Mrs. Shih Chao Tzu just came to Taiwan and was unfamiliar with the place. She lived with the beggars. She gave sick beggars the injections, fed them, helped them to do the laundry and washed their body. In 1939, the Pacific War broke out. In the tense situation and the short of resources, she sold her platinum ring and kimono to exchange food. When Mr. Shih Ch’ien went out to raise money, she had to take the responsibility of managing all the beggars of Aiai.
In 1944, one year before Japanese Government left Taiwan, Mr. Shih Ch’ien who had hypertension died from fatigue. Mrs. Shih Chao Tzu carried out her husband’s behest and took over Aiai Ryou. After the Restoration of Taiwan, people lived in poverty and many things are waited to be done. But the government didn’t want to take over Aiai Ryou. She felt sad and considered to go back to Japan when she thought of hundreds of residents might become beggars again. But she still stayed and worked for Aiai because the residents beseeched her.
She taught the residents to plant vegetables, raise pigs and make handicrafts such as bamboo basket and feather duster for supporting their own life. At that time, USA helped Taiwan with financial aid, and Aiai Ryou had got rid of the crisis bit by bit. After the Restoration of Taiwan, Aiai Ryou had renamed several times. In 1949, for the regulation Aiai Ryou renamed as Taipei Aiai Almshouse. In 1953, government unified the name of almshouse, Aiai Almshouse renamed as Taipei Private Aiai Almshouse. And in 1976, Aiai Almshouse renamed as Taipei Aiai Nursing Home.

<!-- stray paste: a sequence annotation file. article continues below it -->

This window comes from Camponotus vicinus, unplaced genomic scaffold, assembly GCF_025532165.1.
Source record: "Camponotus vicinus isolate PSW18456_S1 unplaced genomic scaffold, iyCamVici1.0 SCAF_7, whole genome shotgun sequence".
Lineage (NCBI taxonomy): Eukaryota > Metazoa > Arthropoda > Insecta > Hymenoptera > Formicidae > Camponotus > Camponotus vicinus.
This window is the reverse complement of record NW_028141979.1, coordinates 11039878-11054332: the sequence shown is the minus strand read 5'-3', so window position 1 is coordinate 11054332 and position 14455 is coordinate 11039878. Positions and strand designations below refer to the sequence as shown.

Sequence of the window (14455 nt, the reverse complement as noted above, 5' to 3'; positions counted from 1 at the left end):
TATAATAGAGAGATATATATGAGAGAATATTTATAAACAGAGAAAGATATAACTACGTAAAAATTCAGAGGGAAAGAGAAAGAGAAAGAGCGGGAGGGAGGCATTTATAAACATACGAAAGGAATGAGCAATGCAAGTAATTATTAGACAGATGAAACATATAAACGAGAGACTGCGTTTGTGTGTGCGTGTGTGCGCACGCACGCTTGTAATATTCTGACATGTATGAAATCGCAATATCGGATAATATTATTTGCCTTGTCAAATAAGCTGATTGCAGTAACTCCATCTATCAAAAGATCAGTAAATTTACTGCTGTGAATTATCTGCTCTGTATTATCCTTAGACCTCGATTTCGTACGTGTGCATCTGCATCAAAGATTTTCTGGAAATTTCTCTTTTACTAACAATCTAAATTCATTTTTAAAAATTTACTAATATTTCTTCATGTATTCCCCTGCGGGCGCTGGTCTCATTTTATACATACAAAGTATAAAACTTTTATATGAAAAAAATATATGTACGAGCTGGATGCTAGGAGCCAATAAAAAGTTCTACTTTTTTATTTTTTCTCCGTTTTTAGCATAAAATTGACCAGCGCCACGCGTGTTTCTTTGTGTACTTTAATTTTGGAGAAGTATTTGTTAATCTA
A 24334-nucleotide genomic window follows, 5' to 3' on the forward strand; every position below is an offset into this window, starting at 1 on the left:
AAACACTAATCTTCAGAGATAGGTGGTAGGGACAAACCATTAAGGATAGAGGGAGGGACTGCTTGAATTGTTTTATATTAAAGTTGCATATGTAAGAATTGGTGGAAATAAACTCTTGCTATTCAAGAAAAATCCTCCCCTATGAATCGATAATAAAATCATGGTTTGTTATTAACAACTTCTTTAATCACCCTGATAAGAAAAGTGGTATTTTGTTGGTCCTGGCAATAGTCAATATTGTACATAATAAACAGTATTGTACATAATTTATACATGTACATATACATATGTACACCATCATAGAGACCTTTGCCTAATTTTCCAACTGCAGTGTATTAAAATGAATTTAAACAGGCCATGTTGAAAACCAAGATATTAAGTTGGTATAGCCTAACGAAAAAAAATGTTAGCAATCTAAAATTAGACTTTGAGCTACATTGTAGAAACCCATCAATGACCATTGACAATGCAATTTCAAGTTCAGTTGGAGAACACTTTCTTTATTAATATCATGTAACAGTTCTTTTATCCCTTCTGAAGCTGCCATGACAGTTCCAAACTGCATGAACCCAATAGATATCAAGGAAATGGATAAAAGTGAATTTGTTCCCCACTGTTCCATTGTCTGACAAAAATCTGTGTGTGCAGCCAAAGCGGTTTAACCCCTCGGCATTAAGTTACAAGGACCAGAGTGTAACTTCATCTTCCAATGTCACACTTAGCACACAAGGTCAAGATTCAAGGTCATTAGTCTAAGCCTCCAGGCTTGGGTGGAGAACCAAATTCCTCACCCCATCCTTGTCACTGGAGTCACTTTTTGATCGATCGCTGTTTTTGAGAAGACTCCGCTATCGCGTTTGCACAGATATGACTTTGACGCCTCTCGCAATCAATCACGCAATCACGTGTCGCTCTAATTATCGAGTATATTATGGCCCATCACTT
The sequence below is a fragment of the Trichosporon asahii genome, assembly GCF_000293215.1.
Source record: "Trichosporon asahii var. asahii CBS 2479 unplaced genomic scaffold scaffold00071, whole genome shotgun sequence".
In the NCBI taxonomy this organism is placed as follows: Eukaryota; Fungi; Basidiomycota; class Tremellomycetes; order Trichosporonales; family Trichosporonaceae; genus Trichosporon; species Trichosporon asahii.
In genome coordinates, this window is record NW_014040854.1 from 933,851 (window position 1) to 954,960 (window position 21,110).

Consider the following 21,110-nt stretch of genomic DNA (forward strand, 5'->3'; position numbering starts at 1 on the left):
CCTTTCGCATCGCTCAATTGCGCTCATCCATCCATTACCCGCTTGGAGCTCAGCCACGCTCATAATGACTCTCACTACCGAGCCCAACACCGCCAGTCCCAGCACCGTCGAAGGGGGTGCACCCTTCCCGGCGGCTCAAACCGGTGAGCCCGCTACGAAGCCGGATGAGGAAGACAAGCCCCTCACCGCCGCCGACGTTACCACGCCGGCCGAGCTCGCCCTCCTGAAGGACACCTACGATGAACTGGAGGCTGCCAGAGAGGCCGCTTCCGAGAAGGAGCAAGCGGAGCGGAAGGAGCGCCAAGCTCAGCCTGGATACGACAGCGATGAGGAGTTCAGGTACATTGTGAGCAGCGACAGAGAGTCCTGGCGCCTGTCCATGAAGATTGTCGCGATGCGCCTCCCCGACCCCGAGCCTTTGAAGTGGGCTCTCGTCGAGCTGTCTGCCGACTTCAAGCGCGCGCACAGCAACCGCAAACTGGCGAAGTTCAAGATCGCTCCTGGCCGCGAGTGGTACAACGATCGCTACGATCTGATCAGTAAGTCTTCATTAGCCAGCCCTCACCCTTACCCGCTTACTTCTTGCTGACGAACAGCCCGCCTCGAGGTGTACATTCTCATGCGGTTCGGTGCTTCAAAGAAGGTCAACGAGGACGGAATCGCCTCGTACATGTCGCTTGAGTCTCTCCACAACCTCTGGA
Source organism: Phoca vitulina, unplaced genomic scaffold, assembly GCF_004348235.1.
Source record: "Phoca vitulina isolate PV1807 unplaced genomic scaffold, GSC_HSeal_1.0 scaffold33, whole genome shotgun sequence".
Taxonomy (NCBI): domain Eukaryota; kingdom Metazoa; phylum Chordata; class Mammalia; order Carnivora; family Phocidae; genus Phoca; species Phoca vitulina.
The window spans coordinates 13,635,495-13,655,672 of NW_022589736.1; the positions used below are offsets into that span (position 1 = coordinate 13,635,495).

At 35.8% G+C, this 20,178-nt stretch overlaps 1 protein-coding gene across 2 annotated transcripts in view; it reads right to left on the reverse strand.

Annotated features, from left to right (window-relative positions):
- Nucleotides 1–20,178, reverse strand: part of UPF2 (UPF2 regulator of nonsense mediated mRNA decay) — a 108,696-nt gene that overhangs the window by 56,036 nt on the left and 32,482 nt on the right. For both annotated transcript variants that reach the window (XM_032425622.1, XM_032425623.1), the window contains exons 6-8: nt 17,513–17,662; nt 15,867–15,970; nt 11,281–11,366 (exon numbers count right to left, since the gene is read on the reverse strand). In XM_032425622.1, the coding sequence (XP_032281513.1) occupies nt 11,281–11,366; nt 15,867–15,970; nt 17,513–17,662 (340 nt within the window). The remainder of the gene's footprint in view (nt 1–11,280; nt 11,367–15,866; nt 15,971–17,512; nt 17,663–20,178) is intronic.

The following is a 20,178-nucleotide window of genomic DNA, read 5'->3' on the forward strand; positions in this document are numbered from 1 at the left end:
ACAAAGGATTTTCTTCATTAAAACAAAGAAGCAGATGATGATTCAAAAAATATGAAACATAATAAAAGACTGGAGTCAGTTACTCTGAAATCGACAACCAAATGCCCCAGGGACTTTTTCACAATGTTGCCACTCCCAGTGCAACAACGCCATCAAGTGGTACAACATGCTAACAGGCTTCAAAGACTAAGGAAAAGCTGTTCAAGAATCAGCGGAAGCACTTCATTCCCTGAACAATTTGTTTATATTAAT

The residents of Aiai Nursing home had changed because of time, too. At first the residents of Aiai was beggars then gradually change into the seniors who didn’t have descendants, women and kids. Now the residents of Aiai are the disable seniors and seniors from low income family. Some of the seniors are forwarded by government and some are at their own expense. The amount of residents of Aiai was more than 100 in total. At the peak period, there were more than 200 residents in Aiai Nursing Home. Mrs. Shih Chao Tzu looked around the green and elegant environment of Aiai Nursing home, the place she spent almost 60 year, and said agitatedly that Aiai was just a wooden house and now it is 3 to 5 floor buildings. She was full of joy and she felt she didn’t let Mr. Shih Ch’ien down.